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International Baccalaureate: Chemistry
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Investigate one factor affecting the rate of enzymatic decomposition of hydrogen peroxide by catalase.
Take the time when potato is placed inside hydrogen peroxide. Stop the stopwatch when the babbles are came off up to the top of test tube. Controlled Variable - Controlled Variable How it is controlled Why must they controlled Volume of hydrogen peroxide 5ml of hydrogen peroxide will be used for potato Hydrogen peroxide should decompose into water and oxygen due to catalase. It is important to replenish it. Size of the test tube Will use identical test tubes The volume of oxygen measure is constant in order.
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= 0.00988 moles Conversion of amount of NaOH(ml to dm-3) Trial Amount of NaOH in dm-3 1 0.0246 2 0.0252 3 0.0250 Concentration of NaOH Trial Concentration of NaOH (mol dm-3)
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The molar mass of a compound is the total mass of all of the elements in that compound. The mass of the elements can be found on the Periodic table as atomic mass. Eg molar mass for NaCl = 23 + 35.5 = 58.5g When a substance will not dissolve in water to form an aqueous solution it is said to be insoluble. A precipitation reaction occurs when two aqueous solutions are combined to form a solid in the solution. This solid is called a precipitate. In this experiment known aqueous solution were combined to investigate whether a precipitate could be formed.
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Measure and record the maximum temperature obtained using the thermometer. Part B 1) Weigh 6.16g of MgSO4.7H20 to the nearest 0.01g on a filter paper, using the digital balance. 2) Weigh 41.85g of water to the nearest 0.01g into a polystyrene cup using the balance. 3) Measure the initial temperature of the measured amount of water using the thermometer and record this value. 4) Dissolve the MgSO4.7H20 in the water and record the temperature change associated with this process. Results: Mass of MgSO4 = 3.01g Mass of Mg SO4.7 H2O = 6.16g Mass of water in Part A = 45.00g Mass of water in Part B = 41.85g Part A Part B Initial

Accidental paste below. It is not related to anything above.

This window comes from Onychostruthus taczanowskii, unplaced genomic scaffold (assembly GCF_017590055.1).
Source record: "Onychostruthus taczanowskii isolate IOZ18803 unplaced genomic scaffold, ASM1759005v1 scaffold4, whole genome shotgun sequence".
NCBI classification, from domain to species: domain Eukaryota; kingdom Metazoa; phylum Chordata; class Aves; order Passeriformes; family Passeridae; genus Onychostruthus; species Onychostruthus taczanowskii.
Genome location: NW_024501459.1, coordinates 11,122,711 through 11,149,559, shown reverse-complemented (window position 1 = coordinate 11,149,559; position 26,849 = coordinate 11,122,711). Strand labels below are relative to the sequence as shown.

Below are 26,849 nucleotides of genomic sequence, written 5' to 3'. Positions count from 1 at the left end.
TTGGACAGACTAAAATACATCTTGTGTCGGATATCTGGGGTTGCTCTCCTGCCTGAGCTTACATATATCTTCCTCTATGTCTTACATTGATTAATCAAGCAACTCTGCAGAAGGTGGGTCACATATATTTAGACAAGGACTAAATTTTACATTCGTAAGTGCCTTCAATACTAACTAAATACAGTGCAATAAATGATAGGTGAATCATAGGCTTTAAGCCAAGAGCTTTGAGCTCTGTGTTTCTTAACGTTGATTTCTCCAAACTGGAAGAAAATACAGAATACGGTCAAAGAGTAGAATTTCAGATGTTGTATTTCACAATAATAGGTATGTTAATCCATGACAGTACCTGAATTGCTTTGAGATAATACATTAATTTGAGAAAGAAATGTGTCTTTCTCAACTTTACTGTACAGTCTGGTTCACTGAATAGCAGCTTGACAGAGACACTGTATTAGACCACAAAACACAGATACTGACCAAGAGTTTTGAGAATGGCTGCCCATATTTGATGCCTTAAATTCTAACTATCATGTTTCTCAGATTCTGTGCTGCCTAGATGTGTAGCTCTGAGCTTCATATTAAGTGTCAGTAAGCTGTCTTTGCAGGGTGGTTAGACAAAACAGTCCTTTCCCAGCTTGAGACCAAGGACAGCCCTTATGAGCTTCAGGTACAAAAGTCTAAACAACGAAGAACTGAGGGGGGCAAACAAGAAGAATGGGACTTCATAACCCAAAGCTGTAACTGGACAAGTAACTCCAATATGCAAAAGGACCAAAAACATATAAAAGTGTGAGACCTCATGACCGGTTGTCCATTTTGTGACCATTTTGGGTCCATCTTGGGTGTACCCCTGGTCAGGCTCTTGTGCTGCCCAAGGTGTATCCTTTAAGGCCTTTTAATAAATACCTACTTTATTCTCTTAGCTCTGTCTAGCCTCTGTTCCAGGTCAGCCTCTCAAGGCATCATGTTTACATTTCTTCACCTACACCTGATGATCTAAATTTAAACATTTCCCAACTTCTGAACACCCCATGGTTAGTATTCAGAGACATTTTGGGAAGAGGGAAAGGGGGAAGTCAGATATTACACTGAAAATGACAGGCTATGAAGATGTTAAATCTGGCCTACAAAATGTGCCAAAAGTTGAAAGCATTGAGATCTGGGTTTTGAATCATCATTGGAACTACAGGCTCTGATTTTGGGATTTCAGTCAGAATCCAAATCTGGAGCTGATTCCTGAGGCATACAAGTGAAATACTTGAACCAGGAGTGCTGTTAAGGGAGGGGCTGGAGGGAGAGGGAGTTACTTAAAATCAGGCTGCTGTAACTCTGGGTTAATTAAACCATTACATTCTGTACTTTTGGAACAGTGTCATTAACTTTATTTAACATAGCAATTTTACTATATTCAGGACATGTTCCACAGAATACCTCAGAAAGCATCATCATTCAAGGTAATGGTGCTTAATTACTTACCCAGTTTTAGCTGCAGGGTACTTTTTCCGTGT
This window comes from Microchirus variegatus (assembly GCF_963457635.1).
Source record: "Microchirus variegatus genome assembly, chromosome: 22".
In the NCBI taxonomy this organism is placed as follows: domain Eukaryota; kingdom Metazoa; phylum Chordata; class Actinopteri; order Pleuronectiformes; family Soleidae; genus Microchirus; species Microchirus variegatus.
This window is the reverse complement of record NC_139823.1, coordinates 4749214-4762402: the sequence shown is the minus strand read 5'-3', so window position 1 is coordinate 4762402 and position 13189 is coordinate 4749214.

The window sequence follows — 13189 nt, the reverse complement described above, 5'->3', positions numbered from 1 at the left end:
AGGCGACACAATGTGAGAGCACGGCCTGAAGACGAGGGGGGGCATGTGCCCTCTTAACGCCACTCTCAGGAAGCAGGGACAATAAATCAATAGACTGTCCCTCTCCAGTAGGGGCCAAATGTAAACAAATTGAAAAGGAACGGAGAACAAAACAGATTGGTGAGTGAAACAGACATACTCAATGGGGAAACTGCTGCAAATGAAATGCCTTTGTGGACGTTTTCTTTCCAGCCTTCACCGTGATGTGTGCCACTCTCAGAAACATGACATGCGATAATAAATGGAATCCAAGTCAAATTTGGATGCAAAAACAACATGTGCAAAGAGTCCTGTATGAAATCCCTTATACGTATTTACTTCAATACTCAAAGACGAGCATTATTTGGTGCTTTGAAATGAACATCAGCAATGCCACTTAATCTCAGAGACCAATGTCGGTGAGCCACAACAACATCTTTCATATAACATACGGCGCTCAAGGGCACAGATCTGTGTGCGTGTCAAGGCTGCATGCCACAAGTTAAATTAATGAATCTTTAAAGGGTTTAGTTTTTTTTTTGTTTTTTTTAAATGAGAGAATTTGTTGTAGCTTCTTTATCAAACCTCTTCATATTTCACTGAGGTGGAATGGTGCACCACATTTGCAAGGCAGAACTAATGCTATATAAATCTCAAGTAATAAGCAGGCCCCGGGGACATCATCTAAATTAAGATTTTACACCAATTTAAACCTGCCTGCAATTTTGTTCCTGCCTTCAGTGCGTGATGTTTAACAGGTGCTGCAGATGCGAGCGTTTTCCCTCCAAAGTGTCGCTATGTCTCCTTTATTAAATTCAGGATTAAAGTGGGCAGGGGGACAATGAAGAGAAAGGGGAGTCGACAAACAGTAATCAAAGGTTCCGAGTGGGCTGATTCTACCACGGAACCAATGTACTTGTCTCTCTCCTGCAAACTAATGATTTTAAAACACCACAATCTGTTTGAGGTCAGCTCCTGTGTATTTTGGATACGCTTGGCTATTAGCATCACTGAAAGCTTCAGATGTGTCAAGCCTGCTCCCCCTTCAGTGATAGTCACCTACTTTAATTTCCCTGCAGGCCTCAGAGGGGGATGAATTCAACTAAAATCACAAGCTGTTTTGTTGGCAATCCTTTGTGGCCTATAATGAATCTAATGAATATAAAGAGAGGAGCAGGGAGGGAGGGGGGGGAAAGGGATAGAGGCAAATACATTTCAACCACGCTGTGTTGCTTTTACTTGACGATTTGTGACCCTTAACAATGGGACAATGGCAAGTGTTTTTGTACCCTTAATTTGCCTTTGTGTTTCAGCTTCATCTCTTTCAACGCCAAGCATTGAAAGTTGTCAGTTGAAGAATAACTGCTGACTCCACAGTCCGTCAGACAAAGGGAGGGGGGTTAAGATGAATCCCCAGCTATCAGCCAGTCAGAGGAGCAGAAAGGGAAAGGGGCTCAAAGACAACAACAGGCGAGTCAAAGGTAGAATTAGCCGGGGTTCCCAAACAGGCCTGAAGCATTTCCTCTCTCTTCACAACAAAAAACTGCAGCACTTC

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Aim: Using an iodine clock reaction to find the order of hydrogen peroxide and Ethanoic acid present in that experiment.
and in another 5 experiments, the Ethanoic Acid was changed and the H2O2 was held constant among others. Time Dependent The time of the reaction is being measured. The clock was started when the two solutions came into contact and was stopped after the solution had finished changing colour. Temperature Controlled The experiments were all carried out at room temperature, in this case 20�C. Volume of Starch Solution Controlled The same volume of starch solution was added in each experiment, keeping the variable controlled.
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32.0 1.84 34.0 1.95 36.0 2.08 38.0 2.25 40.0 2.51 pH Change with Volume: Titrating HCl with NH3 Volume of Base �0.05cm3 pH �0.005 0.0 2.67 2.0 3.15 4.0 3.46 6.0 3.66 8.0 3.82 10.0 3.95 12.0 4.06 14.0 4.15 16.0 4.25 18.0 4.33 20.0 4.41 22.0 4.48 24.0 4.57 26.0 4.65 28.0 4.73 30.0 4.82 As the tables on the previous page show, there was no obvious equivalence point for the latter two reactions. This will be explored in the data processing section. Indicator Justification Phenolphthalein and methyl orange are the two indicators that were used during this investigation.
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The purpose of the experiment is to determine the amount of CO2 present in a contained space. Using alka-seltzer tablets to control the amount of CO2, which will be an independent factor.
Quickly cover the lid to the beaker with the foil. Wait fifteen seconds, using the stopwatch, and then measure the amount of CO2 in the beaker. - Repeat this process with only different amounts of distilled water. There will be five trials. One with 5ml, 10ml, 15ml, 20ml, and finally 25ml of water. - Then this entire process will be repeated five times to ensure precision and more accurate values and information. - To test the amount of CO2 in the beaker, add 40 drops of the bromythol blue liquid.